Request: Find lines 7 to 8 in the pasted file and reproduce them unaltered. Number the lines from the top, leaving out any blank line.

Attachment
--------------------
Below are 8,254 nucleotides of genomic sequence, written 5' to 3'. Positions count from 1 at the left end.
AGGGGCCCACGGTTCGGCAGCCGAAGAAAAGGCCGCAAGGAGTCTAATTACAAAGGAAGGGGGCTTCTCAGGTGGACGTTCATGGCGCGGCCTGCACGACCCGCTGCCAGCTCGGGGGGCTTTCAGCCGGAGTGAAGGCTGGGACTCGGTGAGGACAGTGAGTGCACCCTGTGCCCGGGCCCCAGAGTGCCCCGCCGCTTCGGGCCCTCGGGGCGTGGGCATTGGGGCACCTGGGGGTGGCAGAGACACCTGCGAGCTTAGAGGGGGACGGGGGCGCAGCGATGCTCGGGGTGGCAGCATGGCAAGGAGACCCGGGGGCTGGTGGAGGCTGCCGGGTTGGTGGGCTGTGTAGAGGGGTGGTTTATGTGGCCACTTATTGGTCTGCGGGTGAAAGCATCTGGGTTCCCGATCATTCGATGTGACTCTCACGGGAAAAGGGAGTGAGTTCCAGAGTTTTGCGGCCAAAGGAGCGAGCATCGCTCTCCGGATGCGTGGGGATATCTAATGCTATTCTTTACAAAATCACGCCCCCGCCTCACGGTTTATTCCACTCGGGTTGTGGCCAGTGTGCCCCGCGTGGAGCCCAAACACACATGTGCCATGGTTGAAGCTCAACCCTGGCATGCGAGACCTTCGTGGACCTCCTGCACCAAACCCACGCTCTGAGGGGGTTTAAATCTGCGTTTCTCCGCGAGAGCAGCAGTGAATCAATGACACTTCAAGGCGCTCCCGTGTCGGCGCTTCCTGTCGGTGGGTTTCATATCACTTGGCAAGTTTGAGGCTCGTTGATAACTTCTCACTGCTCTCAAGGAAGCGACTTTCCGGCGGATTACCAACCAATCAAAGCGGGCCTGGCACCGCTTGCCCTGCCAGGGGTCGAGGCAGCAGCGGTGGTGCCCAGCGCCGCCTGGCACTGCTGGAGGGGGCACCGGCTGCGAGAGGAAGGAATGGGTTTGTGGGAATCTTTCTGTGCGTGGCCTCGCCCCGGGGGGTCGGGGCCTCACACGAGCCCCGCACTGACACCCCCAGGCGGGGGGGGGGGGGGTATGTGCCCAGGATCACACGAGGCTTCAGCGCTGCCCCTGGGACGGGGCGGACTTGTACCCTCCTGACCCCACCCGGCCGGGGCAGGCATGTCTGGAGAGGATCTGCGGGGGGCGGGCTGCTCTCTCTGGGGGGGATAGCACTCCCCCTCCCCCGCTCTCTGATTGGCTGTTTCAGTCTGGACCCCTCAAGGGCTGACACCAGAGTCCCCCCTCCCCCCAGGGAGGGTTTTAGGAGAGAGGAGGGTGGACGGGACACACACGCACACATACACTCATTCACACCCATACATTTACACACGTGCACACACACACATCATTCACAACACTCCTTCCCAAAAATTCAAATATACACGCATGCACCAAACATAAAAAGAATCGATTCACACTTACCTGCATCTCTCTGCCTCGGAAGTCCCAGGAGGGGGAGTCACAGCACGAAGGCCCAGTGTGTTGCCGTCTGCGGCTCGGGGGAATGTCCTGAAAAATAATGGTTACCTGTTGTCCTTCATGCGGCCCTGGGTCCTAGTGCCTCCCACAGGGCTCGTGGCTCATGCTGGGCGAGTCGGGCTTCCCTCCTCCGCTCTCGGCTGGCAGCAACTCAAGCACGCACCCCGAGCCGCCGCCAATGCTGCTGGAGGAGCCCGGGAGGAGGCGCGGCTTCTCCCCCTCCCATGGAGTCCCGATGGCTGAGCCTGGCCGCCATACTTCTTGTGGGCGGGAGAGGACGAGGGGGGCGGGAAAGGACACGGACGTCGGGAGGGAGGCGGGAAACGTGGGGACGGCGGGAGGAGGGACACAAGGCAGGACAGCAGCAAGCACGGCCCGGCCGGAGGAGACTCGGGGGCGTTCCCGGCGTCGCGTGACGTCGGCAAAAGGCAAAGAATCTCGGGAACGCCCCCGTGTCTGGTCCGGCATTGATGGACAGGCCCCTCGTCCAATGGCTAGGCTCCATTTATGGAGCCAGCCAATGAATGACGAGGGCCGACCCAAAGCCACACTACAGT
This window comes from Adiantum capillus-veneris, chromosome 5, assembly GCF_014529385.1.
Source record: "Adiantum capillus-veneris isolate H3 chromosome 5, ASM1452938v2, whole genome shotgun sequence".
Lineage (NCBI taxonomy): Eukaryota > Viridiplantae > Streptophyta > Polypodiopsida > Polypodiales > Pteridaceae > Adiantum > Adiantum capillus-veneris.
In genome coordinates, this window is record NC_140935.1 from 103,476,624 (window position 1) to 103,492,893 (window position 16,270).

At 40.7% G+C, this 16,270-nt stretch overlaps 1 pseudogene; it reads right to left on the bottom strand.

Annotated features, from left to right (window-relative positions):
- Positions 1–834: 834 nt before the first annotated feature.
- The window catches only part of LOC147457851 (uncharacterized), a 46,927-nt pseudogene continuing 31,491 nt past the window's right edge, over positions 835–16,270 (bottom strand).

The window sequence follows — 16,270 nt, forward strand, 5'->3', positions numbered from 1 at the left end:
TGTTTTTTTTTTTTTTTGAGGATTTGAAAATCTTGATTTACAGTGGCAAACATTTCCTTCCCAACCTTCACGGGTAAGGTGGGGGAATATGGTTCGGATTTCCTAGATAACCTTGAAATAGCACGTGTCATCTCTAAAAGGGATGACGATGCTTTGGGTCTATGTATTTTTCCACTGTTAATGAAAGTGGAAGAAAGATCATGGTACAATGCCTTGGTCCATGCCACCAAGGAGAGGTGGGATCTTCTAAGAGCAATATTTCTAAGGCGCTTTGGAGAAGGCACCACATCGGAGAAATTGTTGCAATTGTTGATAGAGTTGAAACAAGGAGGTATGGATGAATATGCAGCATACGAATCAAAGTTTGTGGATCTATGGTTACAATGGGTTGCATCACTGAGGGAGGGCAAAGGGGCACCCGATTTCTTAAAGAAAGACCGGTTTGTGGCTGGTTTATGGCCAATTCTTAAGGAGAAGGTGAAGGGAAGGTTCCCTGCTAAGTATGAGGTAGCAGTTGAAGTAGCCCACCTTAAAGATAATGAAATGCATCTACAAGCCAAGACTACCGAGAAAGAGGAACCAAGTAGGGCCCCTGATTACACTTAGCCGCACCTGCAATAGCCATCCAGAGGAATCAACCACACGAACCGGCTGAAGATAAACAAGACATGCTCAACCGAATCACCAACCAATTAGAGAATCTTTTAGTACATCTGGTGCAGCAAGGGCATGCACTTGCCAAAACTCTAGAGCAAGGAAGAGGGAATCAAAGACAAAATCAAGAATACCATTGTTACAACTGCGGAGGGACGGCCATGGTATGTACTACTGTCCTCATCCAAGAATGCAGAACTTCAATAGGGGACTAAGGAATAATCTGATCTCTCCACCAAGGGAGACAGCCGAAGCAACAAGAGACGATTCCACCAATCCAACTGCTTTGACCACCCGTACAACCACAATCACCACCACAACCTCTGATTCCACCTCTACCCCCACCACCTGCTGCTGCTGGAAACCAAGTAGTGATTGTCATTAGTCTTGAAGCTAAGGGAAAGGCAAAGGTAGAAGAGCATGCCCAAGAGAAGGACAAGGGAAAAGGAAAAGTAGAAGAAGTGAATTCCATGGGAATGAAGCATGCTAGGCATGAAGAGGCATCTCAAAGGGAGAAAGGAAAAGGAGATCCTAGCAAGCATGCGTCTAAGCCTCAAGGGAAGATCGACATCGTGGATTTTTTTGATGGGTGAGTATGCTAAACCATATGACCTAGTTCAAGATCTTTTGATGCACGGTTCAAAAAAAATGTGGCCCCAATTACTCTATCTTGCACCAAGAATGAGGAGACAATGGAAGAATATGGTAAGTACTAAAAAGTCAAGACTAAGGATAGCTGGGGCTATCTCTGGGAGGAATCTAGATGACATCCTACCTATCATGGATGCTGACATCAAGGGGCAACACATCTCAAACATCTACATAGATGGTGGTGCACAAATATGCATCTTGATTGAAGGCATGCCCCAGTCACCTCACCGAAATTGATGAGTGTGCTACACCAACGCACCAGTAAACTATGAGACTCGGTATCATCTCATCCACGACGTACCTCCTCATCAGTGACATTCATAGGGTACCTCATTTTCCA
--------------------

At 40.7% G+C, this 16,270-nt stretch overlaps 1 pseudogene; it reads right to left on the bottom strand.

Annotated features, from left to right (window-relative positions):